When a commerce transaction just works—when it’s easy and effortless—it feels like magic. Wait, I can pay with my smartwatch at the cash register? Yes, you can. Only it’s not magic. In reality, that sort of effortless commerce experience is carefully orchestrated by one of two types of commerce platform:
Legacy Commerce Platforms vs. Headless Commerce Platforms
Traditionally, commerce platforms and the frontend customer experiences they enable have been tied together under one roof. These are the monolithic systems and trusted legacy platforms of the world—you probably know and use a few today.
Now, customers want the power to make purchasing decisions when they want, how they want. And it’s difficult to keep up with the proliferation of new digital experiences when your frontend technology is bogged down by the backend.
Hello, headless APIs for commerce.
What’s Driving the Market for Headless APIs?
Digital proliferation is a primary driver behind the rise of headless APIs in commerce. The sheer volume of devices, apps, and experiences seems to expand every day. Take the Internet of Things (IoT), for one: by some estimates, the number of connected IoT devices in use will surpass 75 billion in 2025—three times the number in 2019.
That means commerce transactions can happen almost anywhere.
This creates a distinct challenge for legacy commerce platforms, which often fail to keep up with fast-evolving consumer demands. What’s more, legacy systems ask an awful lot of their keepers. According to a 2019 State of the Developer Report, 60% of developers said that maintaining a legacy system hindered their productivity.
Many commerce businesses are finding they simply cannot afford such a high-touch, high-cost commerce platform—especially given such intensely shifting consumer demands.
What is Headless API in Commerce?
On the other hand, a headless API separates the frontend and backend of a commerce experience. While the backend handles things like database, web server, and fulfillment, an API brings your content, products, and payment experiences to a variety of different screens and devices.
For example, if you want to enable customers to purchase new water filters directly from their smart refrigerator, or you need to launch split-payment functionality in response to surging demand, a headless API will be the fastest distance between points A and B.
Advantages of Headless APIs in Commerce
- Very few dependencies on legacy commerce systems, carts, and checkouts
- Customers can complete purchase from any screen or device
- Faster time to market when launching new features, payment experiences, regions, channels
- Secure integrations for third-party payment options
- More agile testing for new offerings, promotions, discounts, and user flows
- Comparatively lower development costs
Perhaps the most distinct advantage is that of improved customer experiences. Customers don’t need to know about everything going on under the hood that makes it possible to pay their contractor’s invoice by text message. They don’t care about the multiple API calls going from the presentation layer to the backend—about the progressive web applications (PWAs) and microservices that allow the payment to happen so seamlessly and securely.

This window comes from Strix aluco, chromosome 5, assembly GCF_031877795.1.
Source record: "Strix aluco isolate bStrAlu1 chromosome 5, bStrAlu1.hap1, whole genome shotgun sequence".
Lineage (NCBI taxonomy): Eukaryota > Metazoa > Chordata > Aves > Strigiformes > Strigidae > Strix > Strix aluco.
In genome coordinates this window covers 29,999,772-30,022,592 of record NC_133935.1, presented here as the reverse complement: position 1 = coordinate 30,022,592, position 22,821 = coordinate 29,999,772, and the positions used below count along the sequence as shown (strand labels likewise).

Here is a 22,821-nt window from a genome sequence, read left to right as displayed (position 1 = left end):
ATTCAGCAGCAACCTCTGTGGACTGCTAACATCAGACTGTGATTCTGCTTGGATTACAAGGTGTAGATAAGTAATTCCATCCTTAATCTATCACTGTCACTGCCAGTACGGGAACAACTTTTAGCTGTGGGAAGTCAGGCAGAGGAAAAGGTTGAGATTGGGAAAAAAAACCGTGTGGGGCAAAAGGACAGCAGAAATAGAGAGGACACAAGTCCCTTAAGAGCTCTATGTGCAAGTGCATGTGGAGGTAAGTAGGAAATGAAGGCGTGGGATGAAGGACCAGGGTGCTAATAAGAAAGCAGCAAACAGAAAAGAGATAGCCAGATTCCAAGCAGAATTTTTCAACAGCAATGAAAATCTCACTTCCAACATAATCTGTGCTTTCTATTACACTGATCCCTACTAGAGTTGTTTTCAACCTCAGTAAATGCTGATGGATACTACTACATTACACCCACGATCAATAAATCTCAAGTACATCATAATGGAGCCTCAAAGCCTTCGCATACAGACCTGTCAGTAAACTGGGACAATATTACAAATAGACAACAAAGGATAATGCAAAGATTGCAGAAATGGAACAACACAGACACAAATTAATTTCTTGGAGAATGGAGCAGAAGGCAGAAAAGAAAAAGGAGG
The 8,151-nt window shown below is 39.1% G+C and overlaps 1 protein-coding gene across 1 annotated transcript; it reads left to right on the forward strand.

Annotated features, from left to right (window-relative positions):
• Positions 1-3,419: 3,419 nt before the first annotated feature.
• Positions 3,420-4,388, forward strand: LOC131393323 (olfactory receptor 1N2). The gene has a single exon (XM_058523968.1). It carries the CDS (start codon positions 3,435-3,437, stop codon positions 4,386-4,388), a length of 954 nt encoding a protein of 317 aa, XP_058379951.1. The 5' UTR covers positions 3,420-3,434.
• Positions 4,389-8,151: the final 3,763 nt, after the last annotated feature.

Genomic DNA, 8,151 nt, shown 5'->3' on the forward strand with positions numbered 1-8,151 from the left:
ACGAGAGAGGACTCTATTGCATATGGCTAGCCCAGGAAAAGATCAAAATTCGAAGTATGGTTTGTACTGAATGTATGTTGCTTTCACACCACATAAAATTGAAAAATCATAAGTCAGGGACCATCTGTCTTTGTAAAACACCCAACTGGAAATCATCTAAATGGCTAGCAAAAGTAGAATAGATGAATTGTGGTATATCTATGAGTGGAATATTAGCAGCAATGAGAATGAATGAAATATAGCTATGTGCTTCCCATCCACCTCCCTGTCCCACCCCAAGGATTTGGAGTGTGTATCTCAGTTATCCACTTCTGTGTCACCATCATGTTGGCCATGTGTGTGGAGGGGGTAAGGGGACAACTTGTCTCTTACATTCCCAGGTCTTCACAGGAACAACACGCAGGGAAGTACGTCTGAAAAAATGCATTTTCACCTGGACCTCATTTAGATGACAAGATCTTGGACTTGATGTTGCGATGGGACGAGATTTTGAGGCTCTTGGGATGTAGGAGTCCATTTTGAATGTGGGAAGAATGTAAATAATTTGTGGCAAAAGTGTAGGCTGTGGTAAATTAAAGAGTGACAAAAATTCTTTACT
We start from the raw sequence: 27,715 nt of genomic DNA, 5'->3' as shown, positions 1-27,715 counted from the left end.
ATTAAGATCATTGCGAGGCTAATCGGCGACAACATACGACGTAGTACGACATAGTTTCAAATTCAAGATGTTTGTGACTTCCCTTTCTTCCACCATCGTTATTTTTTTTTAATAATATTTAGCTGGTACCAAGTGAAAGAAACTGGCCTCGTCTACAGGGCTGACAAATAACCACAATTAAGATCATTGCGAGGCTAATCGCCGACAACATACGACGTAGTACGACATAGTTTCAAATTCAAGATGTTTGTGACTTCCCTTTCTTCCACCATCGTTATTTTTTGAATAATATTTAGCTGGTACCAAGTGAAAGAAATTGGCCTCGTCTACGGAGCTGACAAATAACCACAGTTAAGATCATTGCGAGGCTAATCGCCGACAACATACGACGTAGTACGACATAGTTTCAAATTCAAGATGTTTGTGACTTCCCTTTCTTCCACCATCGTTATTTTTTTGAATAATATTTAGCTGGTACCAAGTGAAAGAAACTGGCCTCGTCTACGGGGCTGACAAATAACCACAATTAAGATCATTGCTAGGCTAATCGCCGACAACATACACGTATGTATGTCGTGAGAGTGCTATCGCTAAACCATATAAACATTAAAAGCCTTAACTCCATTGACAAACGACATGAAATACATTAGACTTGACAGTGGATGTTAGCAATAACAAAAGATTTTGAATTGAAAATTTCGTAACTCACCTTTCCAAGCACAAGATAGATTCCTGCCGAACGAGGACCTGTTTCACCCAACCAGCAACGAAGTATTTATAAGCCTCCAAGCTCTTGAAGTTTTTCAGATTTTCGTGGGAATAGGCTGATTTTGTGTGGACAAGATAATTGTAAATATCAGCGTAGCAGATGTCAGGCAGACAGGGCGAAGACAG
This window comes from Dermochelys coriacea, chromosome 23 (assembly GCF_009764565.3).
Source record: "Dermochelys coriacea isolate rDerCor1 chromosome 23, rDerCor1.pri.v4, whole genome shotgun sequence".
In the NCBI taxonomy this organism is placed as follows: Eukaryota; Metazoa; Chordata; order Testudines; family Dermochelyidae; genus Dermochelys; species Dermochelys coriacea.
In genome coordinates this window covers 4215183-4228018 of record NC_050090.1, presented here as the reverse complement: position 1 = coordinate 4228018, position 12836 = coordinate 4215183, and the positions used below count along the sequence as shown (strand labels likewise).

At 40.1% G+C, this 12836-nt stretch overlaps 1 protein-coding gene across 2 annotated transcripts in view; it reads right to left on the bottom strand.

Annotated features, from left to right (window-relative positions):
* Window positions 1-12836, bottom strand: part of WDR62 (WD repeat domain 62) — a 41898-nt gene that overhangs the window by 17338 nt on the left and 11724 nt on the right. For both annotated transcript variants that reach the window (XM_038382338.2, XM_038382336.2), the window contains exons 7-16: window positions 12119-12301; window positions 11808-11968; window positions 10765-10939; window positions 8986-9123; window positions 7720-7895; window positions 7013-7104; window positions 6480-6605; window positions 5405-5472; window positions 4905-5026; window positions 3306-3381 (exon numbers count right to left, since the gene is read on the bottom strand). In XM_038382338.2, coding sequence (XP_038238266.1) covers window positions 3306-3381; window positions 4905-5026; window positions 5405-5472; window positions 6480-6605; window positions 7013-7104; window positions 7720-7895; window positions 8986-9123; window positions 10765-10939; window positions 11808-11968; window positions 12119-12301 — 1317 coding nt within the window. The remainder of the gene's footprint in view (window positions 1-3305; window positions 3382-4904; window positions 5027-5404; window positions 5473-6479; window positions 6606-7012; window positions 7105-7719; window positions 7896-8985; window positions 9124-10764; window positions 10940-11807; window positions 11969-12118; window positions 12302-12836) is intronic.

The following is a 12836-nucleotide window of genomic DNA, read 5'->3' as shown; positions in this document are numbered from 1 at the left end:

Customers only care that they can make payments when and where they want to, without friction. This is where headless API shines.
An Interesting Use Case for Headless API-Enabled Payments
By 2024, digital and mobile wallets will account for more than 50% of all global e-commerce payment transactions. What’s that have to do with headless APIs? Well, if you can’t quickly spin up the payment method of choice—digital and mobile wallets, for most people—your conversions might dip.
Take cart and checkout experiences. In 2021, 25% of U.S. consumers who abandoned their cart did so because they were asked to create an account. Another 18% said the checkout process was too complicated. And 7% abandoned their cart because there weren’t enough payment methods.
Find more statistics at Statista
Some of this friction is avoidable thanks to headless APIs. For example, headless APIs can enable one-click or “buy now” checkout in a variety of channels. That way, when a consumer sees a pair of shoes they like on a Facebook ad carousel, they can complete the transaction right then and there.
This is just one example of how much easier it is to deploy a new front-end payment experience using headless APIs, compared to a legacy system. This deployment speed can lead to improved conversions, increased revenue, and reduced platform costs.
In the End, it’s the Most Scalable Solutions that Will Shape Commerce
Is headless architecture perfect for commerce? Of course not. Heavy is the head that wears the crown. Despite the upside of frontend experiences that your developers dream up in-house, building, maintaining, and troubleshooting those experiences can be resource-intensive.
But not as resource-intensive as it is to make platform-wide updates each time you need to roll out new experiences. It’s just not scalable, and the costs of being unable to scale commerce experiences due to legacy platforms far outweigh the cost of maintaining those powered by headless APIs.
Emma Wibly, Chief Financial Officer at Snoop, said it best in The FinTech Playbook: Structuring for scale:
“If your payments’ volume is growing 5x in the next year, can your infrastructure support that without falling over, is it cost efficient at that scale, and will your internal controls pick up issues in a timely manner? […] When building a business in a scaling environment, I always ask myself, does this activity still make sense at 10x the volume? If the answer is no, it’s time to rebuild.”
Can your commerce platform keep up with where your business will be a year from now?